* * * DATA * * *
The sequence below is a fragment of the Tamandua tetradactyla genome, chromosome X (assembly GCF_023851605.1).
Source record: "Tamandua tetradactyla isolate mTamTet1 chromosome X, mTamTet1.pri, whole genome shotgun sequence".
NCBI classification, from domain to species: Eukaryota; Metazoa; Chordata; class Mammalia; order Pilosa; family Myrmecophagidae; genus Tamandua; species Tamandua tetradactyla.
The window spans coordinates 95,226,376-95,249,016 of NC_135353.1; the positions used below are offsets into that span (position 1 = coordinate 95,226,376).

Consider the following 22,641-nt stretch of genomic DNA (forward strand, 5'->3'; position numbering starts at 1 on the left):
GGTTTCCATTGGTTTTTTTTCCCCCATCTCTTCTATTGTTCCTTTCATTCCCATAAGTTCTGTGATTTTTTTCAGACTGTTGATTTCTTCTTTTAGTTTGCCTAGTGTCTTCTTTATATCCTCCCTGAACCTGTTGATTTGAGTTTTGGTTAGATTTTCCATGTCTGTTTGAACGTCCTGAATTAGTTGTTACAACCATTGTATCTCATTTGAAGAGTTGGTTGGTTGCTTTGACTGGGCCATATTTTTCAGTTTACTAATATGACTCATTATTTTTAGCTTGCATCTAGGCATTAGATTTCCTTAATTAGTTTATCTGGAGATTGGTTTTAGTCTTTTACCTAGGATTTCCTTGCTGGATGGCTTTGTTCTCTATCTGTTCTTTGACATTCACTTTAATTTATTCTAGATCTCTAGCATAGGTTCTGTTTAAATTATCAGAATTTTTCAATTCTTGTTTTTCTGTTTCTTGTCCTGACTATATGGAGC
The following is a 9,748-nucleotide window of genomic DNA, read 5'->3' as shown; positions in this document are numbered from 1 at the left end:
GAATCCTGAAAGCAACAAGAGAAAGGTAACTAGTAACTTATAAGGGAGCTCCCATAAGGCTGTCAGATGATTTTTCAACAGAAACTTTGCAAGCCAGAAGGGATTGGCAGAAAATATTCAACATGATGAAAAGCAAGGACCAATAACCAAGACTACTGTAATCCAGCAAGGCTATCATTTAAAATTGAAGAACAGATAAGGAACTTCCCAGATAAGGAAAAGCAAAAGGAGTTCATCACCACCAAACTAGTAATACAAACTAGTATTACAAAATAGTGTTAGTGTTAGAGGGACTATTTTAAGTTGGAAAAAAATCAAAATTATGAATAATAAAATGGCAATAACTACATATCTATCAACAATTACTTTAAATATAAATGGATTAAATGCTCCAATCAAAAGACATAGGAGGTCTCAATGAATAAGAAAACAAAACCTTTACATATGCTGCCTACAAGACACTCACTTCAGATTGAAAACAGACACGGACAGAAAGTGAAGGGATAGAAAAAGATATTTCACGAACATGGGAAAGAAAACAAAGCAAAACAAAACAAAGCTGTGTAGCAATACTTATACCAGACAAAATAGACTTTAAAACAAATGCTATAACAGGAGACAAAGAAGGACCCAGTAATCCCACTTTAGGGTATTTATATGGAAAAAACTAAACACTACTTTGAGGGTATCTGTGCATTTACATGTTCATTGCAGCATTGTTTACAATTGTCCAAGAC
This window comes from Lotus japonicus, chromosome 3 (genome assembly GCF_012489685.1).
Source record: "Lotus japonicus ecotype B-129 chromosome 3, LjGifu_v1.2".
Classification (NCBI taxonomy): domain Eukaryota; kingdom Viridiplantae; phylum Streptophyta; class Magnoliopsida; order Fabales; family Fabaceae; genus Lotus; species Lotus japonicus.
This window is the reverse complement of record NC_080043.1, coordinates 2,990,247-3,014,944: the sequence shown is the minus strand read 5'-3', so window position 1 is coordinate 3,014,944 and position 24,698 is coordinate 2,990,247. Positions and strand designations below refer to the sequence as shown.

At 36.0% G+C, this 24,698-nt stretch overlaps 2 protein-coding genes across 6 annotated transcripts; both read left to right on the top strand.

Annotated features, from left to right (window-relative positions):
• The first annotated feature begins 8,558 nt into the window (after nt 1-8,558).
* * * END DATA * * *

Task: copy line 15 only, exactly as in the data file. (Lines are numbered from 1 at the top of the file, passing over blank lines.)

• The first annotated feature begins 8,558 nt into the window (after nt 1-8,558).